Top critical review
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on 24 July 2014
“Elf and Safety” has long been ridiculed for being over cautious and part of the Nanny state; in the wake of 9/11 the world has gone Health and Safety crazy – but are all the restrictions, particularly in airports really necessary? Well it appears to be “security theatre” – in other words, these measures have to be seen to be taken in order that people will feel safe. The authors quote the stupidity of a rule which confiscates a butter knife from a pilot, but allows, if not encourages, passengers to board a plane clutching bottles of duty free alcohol which could be turned into Molotov cocktails! They have dissected the rules and the reasons and found that despite unbelievably vast amounts of money, no bombs have been found on passengers travelling on planes, nor have the materials to make explosives ever been found. Experiments have been carried out o determine whether or not certain explosives could possibly be made on a plane – the answer is a decisive No, yet still the rules are in place. Anything that is even slightly connected to a gun is confiscated – from a T-shirt bearing a drawing of a gun to a teeny tiny plastic gun attached to a teeny tiny toy soldier. Rules is Rules seem to be the overriding order of the day, as common sense and logic fly out the window.
There are chapters dealing with different issues – photographers being banned from taking photographs of their own children playing football. Children having to be supervised at swimming pools, and the extraordinary lengths one mother went to get the rules changed. Road and rail safety: after the Clapham Junction rail crash (1988), fares increased, apparently to pay for improved safety measures. The following year there was a substantial increase in road traffic – this in turn resulted in more road injuries and deaths. The authors draw the conclusion that “more people died as a result of new safety measures on the railways than the crash that catalysed them”. What they fail to mention is that along with increased fares there was the fear of another major rail crash. At times I felt the book was somewhat biased, and determined to ridicule just about everything they examined.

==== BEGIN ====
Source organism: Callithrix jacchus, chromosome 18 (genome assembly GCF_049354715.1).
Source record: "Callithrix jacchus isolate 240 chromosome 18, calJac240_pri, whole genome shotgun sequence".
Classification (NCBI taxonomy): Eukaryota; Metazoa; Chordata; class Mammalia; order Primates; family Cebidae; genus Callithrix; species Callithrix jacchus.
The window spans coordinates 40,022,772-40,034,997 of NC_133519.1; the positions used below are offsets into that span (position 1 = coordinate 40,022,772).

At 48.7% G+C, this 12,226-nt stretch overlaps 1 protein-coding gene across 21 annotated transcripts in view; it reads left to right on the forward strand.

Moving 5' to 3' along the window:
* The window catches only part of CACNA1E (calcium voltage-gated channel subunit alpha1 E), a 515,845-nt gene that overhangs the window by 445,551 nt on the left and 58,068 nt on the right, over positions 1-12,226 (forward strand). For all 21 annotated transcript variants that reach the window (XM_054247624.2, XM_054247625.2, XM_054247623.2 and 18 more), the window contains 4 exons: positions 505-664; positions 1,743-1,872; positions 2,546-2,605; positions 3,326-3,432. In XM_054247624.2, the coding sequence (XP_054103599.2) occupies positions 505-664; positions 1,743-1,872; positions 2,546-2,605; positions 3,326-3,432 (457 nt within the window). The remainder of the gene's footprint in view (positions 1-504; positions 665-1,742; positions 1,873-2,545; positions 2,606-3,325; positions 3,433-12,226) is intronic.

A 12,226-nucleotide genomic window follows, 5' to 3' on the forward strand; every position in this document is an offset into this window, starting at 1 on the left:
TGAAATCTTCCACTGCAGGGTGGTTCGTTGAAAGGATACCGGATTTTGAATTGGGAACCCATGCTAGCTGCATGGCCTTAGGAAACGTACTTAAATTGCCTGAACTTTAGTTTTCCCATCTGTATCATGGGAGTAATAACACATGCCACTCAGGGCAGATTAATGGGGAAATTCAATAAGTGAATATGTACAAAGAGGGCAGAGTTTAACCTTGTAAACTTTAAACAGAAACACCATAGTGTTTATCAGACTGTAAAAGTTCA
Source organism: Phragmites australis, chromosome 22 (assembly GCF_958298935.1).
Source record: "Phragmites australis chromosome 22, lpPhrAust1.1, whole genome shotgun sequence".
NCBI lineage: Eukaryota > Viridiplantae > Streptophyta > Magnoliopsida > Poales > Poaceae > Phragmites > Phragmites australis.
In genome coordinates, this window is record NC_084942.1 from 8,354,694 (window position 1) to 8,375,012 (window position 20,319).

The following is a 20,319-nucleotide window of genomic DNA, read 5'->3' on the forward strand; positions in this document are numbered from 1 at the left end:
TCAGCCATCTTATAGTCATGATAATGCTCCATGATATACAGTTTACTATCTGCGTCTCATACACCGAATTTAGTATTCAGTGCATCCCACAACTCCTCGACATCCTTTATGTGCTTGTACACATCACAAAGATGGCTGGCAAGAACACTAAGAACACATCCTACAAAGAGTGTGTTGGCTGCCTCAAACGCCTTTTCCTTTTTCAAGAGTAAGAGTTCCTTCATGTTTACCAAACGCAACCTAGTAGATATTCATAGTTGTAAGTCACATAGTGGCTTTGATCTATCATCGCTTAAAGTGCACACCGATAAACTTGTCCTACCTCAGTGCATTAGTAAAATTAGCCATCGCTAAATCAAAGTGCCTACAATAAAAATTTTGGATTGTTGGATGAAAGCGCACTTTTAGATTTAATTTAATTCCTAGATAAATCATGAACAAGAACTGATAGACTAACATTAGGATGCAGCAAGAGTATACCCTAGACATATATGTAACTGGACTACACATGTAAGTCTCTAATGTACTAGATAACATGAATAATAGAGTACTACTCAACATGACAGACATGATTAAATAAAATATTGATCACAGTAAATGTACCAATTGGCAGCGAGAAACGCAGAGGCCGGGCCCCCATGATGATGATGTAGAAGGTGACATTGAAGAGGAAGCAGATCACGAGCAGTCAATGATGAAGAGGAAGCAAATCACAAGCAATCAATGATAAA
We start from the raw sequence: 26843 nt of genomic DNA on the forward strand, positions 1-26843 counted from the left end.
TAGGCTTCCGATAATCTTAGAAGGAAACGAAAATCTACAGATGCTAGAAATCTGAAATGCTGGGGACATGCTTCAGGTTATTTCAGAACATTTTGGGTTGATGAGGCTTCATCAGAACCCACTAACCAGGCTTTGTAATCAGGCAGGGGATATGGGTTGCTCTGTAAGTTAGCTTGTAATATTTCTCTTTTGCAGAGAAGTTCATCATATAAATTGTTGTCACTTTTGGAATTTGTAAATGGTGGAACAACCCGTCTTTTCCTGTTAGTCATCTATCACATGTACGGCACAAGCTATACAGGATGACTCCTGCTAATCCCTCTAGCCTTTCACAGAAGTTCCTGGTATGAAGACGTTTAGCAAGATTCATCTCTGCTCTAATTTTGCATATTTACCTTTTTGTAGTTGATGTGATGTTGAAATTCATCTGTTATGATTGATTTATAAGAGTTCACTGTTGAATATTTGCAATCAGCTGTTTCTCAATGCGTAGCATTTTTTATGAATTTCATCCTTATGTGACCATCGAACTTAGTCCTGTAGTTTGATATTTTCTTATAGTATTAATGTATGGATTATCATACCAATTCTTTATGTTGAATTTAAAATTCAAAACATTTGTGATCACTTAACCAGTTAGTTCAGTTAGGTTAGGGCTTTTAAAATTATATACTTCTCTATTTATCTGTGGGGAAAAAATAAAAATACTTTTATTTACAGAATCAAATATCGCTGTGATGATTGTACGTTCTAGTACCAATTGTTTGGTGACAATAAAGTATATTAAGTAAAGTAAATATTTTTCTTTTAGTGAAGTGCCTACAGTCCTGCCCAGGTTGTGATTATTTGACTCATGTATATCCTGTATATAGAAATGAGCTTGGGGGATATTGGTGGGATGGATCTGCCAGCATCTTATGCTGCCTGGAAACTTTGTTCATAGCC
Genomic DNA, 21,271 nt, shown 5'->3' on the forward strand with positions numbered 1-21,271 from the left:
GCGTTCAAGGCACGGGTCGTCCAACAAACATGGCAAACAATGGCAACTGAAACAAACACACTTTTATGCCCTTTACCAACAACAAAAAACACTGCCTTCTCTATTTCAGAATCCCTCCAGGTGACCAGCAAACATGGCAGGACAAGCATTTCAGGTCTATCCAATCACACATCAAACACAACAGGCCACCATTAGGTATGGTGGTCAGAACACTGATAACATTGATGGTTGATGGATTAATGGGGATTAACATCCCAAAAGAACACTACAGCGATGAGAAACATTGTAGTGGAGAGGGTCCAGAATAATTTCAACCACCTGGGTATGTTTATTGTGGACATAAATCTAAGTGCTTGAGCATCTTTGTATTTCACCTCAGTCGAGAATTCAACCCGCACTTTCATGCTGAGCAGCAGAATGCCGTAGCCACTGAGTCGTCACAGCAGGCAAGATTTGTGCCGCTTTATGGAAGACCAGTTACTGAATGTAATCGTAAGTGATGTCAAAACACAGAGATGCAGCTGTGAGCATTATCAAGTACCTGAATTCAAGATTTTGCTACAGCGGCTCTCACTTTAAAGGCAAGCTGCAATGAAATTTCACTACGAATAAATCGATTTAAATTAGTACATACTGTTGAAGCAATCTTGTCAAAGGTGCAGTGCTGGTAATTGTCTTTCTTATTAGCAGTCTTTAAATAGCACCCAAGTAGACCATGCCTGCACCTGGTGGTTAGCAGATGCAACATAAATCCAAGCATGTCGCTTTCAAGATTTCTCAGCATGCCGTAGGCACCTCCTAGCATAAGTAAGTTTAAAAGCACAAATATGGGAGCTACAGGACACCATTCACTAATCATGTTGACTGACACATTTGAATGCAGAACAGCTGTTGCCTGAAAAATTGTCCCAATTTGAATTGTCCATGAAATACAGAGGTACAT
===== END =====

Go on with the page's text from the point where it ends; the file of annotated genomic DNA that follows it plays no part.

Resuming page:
Although the subject matter might be perceived to be as dry as an old bone, there is enough humour to keep it a fairly light read. What disappointed me was the lack of information on how to go about changing things, despite the fact that this book is supposed to contain just that. For that it gets only a three star rating from me, but I will read it again sometime in the future.
Net Galley provided a free Kindle download for me to read and review; this has not influenced my review in any way.